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While chipmakers make silicon hay from the insatiable demand for semiconductors, those that make the machines that make the hay are benefiting as well.
The Dutch company ASML, which is the leading supplier of semi equipment, reported bumper second-quarter results on Wednesday and raised its guidance for revenue growth in 2021 to around 30 per cent, from “double digits”. “You just read the papers, chip shortages everywhere.,” explained CEO Peter Wennink. Lex says profits have doubled in the past two years while total share returns trebled.
The shortages won’t last for ever, but ASML expects to profit long-term from geopolitics, as the European Union and US seek to reduce their dependence on Asia by boosting their own chipmaking capabilities.
“That will lead to higher capital intensity because it’s decoupling as a worldwide ecosystem, but it also leads to some capital inefficiency,” said Wennink. “There is a beneficiary of that capital inefficiency, and that’s us.”
Today’s Big Read looks at the daunting goal the EU has set itself of doubling its presence in the global chip market by 2030, from a current share of less than 10 per cent. Experts warn this will take vast quantities of public money — at a time when governments in Asia and the US are also pouring tens of billions of dollars of subsidies into the sector. “It’s going to be very, very expensive,” says Peter Hanbury, partner with Bain & Co.
Over in Asia, the more immediate concern is coronavirus, with record levels of infections in Malaysia and Vietnam hitting chipmakers operating in those countries and threatening to exacerbate the global shortage, reports our Asia team.
The Internet of (Five) Things
1. NSO’s Pegasus aids Israel abroad
NSO’s Pegasus spyware, which requires a government licence for export because it is considered a weapon, has in recent years become a crucial part of Israel’s diplomatic outreach, reports Mehul Srivastava on the surveillance tech that has been tracking journalists, lawyers and political activists. Leila Abboud in Paris reports France is investigating allegations that Morocco may have targeted mobile phones belonging to President Emmanuel Macron and 15 ministers using the tool.
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2. Crypto exchanges get fresh backing
The cryptocurrency exchange FTX has raised one of the largest rounds of financing for a digital assets start-up, pulling in $900m from more than 60 investors to value the business at $18bn, up from just $1.2bn last year. Bank of New York Mellon has joined the consortium of six banks behind the launch of London-based Pure Digital, three months after State Street became the first to announce its support for the planned exchange. Martin Wolf says in his latest column that cryptocurrencies like bitcoin should be illegal. Alphaville has the skinny on a new research paper on DeFi.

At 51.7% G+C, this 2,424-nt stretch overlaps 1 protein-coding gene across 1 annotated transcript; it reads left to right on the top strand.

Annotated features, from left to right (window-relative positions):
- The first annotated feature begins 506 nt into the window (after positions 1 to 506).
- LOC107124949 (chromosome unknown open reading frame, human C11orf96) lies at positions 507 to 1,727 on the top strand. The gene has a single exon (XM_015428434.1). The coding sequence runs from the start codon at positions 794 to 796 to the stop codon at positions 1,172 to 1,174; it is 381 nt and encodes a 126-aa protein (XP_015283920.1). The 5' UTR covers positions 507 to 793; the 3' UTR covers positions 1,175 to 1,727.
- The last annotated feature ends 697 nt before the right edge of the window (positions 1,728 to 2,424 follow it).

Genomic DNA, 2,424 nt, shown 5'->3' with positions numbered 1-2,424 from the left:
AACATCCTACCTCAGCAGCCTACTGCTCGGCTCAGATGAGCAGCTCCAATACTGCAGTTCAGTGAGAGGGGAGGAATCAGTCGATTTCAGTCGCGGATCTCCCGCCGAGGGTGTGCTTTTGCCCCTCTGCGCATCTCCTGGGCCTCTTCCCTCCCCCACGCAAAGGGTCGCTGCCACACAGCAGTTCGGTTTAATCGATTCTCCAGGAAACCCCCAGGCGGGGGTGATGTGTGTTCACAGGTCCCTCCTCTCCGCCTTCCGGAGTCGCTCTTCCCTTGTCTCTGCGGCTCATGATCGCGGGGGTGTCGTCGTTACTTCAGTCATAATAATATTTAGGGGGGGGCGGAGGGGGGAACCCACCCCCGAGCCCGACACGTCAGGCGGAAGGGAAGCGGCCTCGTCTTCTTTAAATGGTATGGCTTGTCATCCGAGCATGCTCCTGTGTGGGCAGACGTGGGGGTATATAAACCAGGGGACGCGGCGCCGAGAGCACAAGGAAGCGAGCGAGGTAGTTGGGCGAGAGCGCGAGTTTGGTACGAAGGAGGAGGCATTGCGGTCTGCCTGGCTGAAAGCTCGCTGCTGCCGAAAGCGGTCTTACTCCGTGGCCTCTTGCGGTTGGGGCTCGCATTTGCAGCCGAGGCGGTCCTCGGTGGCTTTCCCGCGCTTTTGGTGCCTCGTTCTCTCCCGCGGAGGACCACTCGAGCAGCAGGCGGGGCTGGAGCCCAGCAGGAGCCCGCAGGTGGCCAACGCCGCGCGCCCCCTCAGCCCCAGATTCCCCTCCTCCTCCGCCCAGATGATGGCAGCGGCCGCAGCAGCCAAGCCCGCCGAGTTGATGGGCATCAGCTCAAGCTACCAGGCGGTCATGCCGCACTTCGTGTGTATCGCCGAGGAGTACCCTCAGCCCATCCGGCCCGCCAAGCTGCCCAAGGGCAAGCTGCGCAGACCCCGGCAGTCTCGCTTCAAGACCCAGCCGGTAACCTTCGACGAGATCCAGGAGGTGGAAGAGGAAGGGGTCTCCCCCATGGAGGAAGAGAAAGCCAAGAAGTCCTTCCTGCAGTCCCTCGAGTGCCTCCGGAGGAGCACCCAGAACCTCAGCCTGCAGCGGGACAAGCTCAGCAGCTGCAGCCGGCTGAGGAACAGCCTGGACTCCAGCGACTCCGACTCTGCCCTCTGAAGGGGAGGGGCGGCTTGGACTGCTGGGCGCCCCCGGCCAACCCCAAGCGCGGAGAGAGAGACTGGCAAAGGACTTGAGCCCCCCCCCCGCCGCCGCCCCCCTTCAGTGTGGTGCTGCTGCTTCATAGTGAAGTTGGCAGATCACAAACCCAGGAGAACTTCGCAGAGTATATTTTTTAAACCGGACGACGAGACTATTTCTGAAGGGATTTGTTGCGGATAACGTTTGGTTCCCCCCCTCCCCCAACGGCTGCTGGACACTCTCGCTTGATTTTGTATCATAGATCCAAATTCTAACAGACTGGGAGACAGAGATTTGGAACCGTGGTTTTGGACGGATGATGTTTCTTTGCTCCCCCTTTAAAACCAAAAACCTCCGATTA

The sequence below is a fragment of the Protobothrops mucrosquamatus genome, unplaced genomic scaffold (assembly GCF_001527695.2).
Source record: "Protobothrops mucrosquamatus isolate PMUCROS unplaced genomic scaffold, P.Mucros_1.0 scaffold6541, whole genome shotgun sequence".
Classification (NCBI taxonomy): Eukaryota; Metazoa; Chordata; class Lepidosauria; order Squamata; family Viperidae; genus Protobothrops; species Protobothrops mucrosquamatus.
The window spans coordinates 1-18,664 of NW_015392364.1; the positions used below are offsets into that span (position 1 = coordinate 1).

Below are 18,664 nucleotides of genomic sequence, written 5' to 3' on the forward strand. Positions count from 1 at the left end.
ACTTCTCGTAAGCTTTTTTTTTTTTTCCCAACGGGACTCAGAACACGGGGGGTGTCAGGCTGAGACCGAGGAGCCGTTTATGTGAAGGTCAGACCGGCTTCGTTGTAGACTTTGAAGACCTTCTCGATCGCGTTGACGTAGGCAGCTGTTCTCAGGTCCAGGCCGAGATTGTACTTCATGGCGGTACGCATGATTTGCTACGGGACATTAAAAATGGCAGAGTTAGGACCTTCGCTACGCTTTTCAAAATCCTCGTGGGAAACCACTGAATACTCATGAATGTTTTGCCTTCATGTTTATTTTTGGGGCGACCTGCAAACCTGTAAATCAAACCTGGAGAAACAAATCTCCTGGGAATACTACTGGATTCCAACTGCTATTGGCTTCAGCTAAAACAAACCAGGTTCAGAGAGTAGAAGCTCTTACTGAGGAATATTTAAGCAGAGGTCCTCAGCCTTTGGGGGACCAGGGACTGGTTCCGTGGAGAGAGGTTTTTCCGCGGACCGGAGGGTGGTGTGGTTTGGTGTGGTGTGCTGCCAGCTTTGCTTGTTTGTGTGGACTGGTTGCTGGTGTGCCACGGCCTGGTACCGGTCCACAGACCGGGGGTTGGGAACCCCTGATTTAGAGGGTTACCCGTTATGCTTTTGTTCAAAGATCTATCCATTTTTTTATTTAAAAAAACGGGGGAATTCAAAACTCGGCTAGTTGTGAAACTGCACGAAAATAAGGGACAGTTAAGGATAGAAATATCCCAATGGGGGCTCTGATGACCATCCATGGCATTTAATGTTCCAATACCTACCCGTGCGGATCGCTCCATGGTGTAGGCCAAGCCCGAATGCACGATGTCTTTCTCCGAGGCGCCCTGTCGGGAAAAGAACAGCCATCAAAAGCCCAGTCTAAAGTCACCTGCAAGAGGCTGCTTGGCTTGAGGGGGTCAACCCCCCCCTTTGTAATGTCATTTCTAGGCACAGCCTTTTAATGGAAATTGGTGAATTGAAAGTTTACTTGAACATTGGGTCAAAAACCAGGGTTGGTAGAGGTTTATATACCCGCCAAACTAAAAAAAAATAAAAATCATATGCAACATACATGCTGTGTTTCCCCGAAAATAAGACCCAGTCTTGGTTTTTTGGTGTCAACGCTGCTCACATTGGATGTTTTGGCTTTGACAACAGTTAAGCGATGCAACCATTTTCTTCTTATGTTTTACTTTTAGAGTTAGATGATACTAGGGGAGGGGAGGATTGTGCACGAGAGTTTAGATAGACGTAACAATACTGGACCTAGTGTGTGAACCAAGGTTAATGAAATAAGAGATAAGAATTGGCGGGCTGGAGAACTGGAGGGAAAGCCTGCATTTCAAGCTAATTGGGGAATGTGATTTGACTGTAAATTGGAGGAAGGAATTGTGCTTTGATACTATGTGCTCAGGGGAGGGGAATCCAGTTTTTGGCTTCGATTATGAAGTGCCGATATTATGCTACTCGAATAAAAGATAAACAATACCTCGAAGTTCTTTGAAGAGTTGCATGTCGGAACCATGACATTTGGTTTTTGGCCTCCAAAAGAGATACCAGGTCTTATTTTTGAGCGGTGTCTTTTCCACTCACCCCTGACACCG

3. Biden nominates Google critic
Joe Biden will nominate Jonathan Kanter, who has represented some of Google’s fiercest rivals, to be head of the US justice department’s antitrust division. Kanter would take over responsibility for the government’s case against Google. China’s Big Tech companies have been fined and warned over explicit material and exploitation of children on their platforms.
4. Netflix loses subscribers at home
Netflix lost 430,000 subscribers in the US and Canada in the second quarter and issued weaker than expected forecasts for later in the year, but executives dismissed the idea that increased streaming competition was behind this. Lex says Netflix’s problem is content — it lacks new blockbuster, original hits, and should consider buying a studio.
5. Google and Jio’s smartphone for the masses
Google and Mukesh Ambani’s Jio are launching a smartphone they hope will be cheap enough to convert 450m Indians on “dumb” handsets. The JioPhone Next is expected to cost less than $50. This week’s #techAsia newsletter reports Apple is going all-5G with next year’s iPhones.
Tech tools — Google’s crowded Maps
With coronavirus restrictions lifted in England this week, greater numbers are using public transport, although masks are still required on London’s Tube system. They seem essential in packed trains in rush hours and Google announced today it was expanding its transit crowdedness predictions to over 10,000 transit agencies in 100 countries. “Pandemic or not, no one likes standing in a jam-packed subway car,” it says. The predictions come from AI technology, contributions from people using Google Maps, and historical location trends that predict future crowdedness levels for transit lines all over the world.